By: Kent Erickson >> Over the past year I’ve spent a lot of time talking to people about Network Function Virtualization, which is too long to type so everybody calls it NFV. It’s a complex subject, and most of the time I find myself a bit confused. So, I’ll share my confusion with you by attempting to explain it!
There’s a big speed problem with networking, and that’s waiting for pizza boxes. Every time you need a firewall, or a spam filter, or a load balancer, or a web accelerator, or any other network service you need to select, buy, place, configure, install, and maintain another pizza box filled with circuit boards. That kind of manual work is too complex to manage for more than a few boxes.And how many do you have? Dozens? Hundreds? Hundreds of thousands?
NFV attacks the too-many-pizza boxes directly, by running all those network services on standard servers. Spin up a VM and you’ve got a new firewall! Just like we did with Windows and Linux OSs, but now we’re doing it with IOS, Junos, Barracuda Linux, etc.
I Love to Put in Screws with My Hammer!
There are lots of potential uses for NFV technology:
Branch offices A single server can run a router, firewall, and spam filter, all from different vendors. New, cool firewall? It’s a whole lot easier to start a new VM than it is to ship 1,000 pizza boxes to a central facility, configure them, ship them to the branch offices, then manage a huge team of remote temps to get them working.
New applications The devops team wrote the application and now needs to get it running quickly. Don’t order a load balancer and firewall, just start a couple of containers. Need more security? Add another firewall between the web and application tier in just a few minutes.
Network service providers Pity those poor administrators who have to manage vast football fields full of pizza boxes. And if you pause to think about it just a minute, pity your poor checkbook that has to pay for unused, overused, and obsolete technologies that support your network. No wonder service delivery is so hard.
So why does that headline talk about putting in screws with hammers? Because there are other ways to attack all of these problems, but as with all new technologies the true believers have that wonderful new hammer, ready to attack any problem.
Acronyms, Get Your Fresh Hot Acronyms!
Every new technology has a set of new acronyms, so let’s list those common in NFV.
The chart below from sdxcentral.com is a great reference.
- VNF (Virtualized Network Function) is a router, a load balancer, a firewall, any network service that is running in a container or a virtual machine. It’s confusing, because it looks a lot like someone misspelled NFV, the acronym for the whole space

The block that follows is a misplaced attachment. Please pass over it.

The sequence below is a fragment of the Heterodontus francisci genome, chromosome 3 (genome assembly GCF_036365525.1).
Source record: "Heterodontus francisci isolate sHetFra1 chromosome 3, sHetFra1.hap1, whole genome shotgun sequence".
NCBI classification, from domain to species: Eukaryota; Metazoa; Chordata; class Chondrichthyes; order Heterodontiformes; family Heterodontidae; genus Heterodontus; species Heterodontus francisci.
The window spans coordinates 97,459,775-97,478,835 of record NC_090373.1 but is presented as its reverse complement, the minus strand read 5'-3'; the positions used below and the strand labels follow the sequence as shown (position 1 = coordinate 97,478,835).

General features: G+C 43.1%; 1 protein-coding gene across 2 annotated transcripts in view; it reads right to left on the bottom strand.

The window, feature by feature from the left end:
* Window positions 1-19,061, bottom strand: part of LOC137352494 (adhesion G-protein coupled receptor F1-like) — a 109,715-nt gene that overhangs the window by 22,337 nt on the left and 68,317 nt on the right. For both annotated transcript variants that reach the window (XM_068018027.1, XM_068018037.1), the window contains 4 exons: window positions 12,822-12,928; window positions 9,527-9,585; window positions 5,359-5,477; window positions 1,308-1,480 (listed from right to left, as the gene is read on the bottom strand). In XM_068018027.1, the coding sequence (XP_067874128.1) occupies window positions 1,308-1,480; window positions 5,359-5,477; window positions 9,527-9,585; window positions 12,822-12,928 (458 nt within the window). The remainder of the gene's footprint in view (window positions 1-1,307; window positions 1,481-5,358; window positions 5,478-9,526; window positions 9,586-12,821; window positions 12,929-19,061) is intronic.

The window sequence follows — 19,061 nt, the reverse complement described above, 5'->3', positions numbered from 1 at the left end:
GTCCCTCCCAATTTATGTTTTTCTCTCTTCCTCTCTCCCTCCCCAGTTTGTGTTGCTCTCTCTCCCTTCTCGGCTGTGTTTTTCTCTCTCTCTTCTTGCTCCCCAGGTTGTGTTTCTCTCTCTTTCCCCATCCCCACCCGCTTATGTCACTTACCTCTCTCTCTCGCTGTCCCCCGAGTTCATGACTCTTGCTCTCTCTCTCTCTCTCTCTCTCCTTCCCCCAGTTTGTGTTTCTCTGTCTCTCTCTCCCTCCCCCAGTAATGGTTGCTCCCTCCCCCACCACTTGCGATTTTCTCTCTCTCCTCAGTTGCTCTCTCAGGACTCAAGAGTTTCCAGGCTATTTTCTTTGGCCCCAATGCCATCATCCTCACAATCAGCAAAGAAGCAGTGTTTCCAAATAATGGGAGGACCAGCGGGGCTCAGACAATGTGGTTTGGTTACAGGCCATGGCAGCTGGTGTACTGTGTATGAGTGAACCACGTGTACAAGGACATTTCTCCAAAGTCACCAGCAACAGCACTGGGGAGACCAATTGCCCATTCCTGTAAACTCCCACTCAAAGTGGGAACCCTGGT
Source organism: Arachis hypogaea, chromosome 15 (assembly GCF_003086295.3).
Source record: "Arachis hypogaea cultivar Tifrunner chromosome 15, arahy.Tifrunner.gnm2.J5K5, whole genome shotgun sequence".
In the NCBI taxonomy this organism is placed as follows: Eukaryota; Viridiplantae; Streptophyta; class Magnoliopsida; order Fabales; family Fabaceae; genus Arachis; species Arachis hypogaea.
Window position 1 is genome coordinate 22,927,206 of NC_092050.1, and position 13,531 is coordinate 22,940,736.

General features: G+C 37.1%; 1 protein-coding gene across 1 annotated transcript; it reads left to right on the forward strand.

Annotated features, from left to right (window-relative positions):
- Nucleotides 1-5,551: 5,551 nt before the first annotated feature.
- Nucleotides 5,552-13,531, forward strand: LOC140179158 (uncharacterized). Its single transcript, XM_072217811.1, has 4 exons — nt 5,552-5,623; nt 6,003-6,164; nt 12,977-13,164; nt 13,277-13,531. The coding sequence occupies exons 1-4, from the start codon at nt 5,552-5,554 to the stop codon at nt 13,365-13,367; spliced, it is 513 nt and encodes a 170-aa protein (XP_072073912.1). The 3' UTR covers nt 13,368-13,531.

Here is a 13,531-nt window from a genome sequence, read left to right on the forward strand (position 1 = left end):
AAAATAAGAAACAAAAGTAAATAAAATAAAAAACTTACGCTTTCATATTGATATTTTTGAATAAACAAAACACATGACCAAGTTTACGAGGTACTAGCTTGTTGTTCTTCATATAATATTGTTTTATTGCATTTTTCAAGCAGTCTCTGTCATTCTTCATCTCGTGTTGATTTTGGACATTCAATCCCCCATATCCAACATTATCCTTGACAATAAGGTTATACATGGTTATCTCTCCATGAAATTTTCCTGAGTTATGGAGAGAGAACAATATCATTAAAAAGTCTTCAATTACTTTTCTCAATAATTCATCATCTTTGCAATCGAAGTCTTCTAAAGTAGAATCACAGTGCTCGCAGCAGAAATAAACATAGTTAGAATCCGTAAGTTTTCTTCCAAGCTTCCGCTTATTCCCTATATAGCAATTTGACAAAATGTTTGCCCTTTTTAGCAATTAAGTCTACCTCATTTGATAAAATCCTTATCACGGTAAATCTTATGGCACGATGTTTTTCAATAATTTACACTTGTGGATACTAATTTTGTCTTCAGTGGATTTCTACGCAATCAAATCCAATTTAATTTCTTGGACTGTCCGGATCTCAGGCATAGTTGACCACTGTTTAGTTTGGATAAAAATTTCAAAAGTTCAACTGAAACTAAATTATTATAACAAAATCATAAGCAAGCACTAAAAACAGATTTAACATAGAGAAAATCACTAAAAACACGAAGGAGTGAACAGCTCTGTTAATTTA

- NFVI (Network Function Virtualization Infrastructure) is the place where those VNFs run. It’s usually OpenStack virtualization running on a converged infrastructure like Cisco UCS.
- EMS (Element Management System) is a piece of software that controls VNFS from one vendor. You’ll have at least one EMS for each VNF vendor, but you shouldn’t have to use them too often because of the MANO.
- MANO (MANagement and Orchestration) Software that runs the overall environment – it sets up the NFVI, provisions new VNFs, sets up service chains,etc. Here’s a place where different vendors are competing – it’s a real MANO a MANO fight. Ha! They’re building their MANO from an orchestrator, VNF managers, and Virtualized Infrastructure Managers.
- Service Chain The network services and connections needed to support a single application or customer. An external-facing website would have a service chain of a firewall and a load balancer, for example.
Where Does Zenoss Fit?
Zenoss is helping customers building NFV solutions in three different ways.
We’ve supported VNFs from Cisco and Citrix for several years as standalone devices or within an ACI pod. Spin up an ASAv and Zenoss will monitor it.
Some customers add our software into the NFVI layer, helping provide a single point of assurance for the functioning of a converged infrastructure with OpenStack.
Some customers are adding us to their MANO implementation, so they can assure the tenants and service chains that are delivering network function.
NFV isn’t Finished.
NFV is a rapidly evolving set of technologies right now. If you remember Interop, where vendors were proving that their different TCP/IP solutions would actually work together, you know exactly where NFV is today. Light Reading has been running interoperability tests, finding out which NFVs can be controlled by which MANO and run in which NFVI. The results are pretty good, most things work, but still not everything.